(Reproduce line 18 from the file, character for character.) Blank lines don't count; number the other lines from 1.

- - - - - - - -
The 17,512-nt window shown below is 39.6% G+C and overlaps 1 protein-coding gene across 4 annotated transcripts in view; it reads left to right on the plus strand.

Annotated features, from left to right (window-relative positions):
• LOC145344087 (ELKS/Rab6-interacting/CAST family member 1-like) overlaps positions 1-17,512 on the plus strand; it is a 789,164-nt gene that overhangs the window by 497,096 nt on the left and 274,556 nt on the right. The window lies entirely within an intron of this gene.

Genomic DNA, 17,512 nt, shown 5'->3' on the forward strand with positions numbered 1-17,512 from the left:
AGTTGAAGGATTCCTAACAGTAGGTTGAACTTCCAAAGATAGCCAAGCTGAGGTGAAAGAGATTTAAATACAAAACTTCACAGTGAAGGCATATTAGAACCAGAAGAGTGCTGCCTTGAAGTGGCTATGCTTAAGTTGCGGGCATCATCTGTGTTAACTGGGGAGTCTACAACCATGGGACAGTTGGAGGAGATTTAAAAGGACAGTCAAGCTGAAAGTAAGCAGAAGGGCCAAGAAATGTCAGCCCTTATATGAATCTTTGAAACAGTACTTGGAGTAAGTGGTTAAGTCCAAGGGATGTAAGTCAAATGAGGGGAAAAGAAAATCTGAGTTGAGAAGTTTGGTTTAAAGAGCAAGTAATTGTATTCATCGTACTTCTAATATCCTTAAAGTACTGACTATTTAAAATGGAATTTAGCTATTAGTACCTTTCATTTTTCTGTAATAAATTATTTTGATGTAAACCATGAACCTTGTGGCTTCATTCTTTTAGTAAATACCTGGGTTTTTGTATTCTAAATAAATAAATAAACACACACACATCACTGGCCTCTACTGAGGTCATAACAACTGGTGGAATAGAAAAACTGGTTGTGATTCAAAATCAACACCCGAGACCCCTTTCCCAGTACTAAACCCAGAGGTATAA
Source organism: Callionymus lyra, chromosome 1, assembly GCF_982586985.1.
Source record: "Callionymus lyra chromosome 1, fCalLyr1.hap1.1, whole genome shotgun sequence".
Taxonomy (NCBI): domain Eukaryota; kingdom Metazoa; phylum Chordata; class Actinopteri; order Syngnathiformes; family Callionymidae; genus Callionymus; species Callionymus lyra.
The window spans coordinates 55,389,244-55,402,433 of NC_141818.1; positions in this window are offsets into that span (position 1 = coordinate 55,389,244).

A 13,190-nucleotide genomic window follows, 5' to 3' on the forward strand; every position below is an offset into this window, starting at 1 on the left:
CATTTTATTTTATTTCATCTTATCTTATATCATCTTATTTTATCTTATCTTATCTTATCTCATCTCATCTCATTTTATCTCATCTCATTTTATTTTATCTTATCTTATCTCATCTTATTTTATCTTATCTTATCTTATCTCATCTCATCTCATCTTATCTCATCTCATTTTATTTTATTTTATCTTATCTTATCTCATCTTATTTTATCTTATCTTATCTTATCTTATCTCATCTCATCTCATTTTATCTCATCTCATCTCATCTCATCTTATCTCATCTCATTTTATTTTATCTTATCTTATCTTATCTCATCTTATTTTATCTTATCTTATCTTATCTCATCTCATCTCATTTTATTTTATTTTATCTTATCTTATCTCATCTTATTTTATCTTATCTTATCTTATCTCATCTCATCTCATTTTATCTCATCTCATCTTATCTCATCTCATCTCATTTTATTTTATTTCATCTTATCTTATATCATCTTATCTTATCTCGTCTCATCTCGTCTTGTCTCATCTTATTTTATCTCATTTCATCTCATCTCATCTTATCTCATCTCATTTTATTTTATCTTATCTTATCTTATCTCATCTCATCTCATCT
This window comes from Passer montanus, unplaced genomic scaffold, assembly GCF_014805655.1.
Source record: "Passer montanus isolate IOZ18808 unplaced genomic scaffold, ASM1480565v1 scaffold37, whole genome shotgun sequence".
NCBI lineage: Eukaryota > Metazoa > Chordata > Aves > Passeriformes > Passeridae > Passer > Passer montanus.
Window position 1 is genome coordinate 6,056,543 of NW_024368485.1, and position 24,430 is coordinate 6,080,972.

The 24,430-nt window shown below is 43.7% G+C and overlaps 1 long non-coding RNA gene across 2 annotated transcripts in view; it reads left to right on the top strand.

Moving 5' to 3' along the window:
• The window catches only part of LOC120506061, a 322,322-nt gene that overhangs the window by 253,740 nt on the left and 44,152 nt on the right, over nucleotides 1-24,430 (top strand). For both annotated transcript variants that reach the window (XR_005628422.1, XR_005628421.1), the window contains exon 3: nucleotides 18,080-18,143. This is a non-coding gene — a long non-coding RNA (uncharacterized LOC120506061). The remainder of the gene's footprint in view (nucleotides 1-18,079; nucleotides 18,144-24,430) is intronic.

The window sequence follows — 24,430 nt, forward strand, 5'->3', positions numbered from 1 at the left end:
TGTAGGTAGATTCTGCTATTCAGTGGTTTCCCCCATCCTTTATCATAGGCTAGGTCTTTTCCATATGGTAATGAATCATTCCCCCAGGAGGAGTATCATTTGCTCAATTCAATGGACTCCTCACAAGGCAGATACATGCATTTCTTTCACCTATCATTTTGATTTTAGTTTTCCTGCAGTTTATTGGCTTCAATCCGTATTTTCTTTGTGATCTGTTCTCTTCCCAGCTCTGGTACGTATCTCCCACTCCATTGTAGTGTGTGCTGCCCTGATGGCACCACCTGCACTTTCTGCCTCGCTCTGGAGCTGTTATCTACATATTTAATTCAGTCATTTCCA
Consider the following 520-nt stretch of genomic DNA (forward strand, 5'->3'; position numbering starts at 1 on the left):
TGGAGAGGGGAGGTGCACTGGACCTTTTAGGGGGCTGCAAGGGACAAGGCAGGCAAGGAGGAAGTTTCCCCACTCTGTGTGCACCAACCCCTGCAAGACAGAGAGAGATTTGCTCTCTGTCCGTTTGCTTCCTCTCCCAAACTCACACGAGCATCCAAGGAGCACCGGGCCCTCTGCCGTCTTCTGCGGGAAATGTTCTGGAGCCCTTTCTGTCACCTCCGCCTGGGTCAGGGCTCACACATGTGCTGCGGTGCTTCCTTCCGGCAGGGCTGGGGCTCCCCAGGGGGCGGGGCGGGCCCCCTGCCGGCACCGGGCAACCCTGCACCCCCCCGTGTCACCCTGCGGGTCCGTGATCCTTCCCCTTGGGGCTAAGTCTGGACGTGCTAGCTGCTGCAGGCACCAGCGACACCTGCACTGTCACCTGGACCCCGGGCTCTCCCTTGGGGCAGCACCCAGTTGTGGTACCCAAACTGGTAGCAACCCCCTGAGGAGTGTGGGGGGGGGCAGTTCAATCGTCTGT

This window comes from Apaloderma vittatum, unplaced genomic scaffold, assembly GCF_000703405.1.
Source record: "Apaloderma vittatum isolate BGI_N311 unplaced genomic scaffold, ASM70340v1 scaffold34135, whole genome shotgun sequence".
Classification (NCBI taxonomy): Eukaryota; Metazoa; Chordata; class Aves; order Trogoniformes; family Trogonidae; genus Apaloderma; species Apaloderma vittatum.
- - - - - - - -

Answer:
• The window catches only part of LOC120506061, a 322,322-nt gene that overhangs the window by 253,740 nt on the left and 44,152 nt on the right, over nucleotides 1-24,430 (top strand). For both annotated transcript variants that reach the window (XR_005628422.1, XR_005628421.1), the window contains exon 3: nucleotides 18,080-18,143. This is a non-coding gene — a long non-coding RNA (uncharacterized LOC120506061). The remainder of the gene's footprint in view (nucleotides 1-18,079; nucleotides 18,144-24,430) is intronic.